11 June 2008
Winter and Chinese Medicine
Winter is a more inward and sensitive time when Nature is resting, withdrawn deep into the earth and the roots, preparing for the Spring. Winter is a time of replenishment, rest and reflection. According to the Chinese Five Phase system, Winter is related to the element of Water. The bladder and kidneys, which deal with the body's fluid metabolism, are the organs associated with the Water element and Winter season.
In the Chinese system, the kidneys control the life force energy; our vitality and longevity is said to be stored in the kidneys, visible externally by the sparkle or vibrancy of our eyes. Weak kidney energy may be experienced as lethargy or low energy and low vitality while strong kidney energy may express the opposite.
Winter's power is deep and yin. It is a time to conserve energy and resources and not be wasteful with your active, outward (yang) energy. You need special care in the form of nutrition, warmth and rest and it is important to have a cosy spot to relax, sleep and dream. Dream-time is very important to replenishing yourself.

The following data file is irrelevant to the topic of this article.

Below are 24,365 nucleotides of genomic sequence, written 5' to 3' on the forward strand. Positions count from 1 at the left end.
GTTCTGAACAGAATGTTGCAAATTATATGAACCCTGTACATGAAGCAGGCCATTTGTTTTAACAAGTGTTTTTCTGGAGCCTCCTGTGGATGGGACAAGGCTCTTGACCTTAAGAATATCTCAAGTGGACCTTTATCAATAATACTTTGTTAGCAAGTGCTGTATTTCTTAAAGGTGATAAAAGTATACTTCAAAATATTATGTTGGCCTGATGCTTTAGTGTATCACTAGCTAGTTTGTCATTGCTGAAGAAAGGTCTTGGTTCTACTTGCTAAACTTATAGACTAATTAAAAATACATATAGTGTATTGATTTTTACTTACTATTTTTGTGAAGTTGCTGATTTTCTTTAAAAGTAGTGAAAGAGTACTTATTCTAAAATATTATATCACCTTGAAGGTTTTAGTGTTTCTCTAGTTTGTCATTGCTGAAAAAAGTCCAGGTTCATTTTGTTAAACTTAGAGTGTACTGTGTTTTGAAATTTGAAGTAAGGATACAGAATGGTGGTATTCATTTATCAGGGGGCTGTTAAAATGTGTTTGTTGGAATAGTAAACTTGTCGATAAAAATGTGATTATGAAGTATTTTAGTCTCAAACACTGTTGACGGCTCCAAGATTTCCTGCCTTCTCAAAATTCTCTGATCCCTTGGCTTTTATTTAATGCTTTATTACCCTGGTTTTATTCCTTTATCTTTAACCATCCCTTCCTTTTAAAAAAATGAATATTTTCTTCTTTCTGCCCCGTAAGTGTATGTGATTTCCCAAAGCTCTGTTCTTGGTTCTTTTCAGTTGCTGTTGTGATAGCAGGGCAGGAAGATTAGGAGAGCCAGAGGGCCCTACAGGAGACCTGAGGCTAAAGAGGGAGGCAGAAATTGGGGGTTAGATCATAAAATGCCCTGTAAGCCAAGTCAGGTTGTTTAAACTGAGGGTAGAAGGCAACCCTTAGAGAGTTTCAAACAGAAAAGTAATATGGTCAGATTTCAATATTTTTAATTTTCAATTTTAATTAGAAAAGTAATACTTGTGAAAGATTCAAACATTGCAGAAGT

As you move into Winter, you need to adjust your diet — the weather is colder so a diet that produces more heat is necessary. The Winter diet should be warming and substantial, with more wholegrains, less fruit, lots of steamed or baked vegetables and more dairy products and meats if these constitute part of your diet.
Soups are wonderful during the colder weather and ocean foods like fresh fish and seaweeds are considered especially important.
Foods to include
- Vegetables need to be eaten daily, either steamed or baked.
- Vegetable soups and casseroles are nutritious, warming and easy to digest.
- Root vegetables such as carrots, turnips, onions, parsnips and potatoes are especially right for the winter diet.
- Garlic and fresh ginger root are warming and pungent promoting energy circulation and dispersing cold.
- Cayenne pepper and chillies add heat to your meals and warmth to your toes!
- Cooked wholegrains are an excellent winter staple — millet and buckwheat are good body heaters and less starchy than the other grains such as brown rice, wheat, barley or oats.
If grains are eaten with beans such as red adzuki beans, mung beans, black beans or lentils, you will have a complete protein. (Complete proteins contain all the essential amino acids which your body does not produce and which are needed for repair and growth).
Seeds & nuts are good as a snack or in salads. Sesame seed is used as a liver and kidney tonic, walnuts strengthen the kidneys and almonds tonify the lungs.
For meat eaters, fish is beneficial, particularly deep-sea fish like halibut and swordfish from non-polluted areas.
Occasional chicken and red meat can be beneficial - red meat stimulates and brightens up the blood, heart and complexion and is a great building food. In China women will cook chicken with Dang Gui (Chinese Angelica root) following giving birth to strengthen the blood and stimulate breast milk.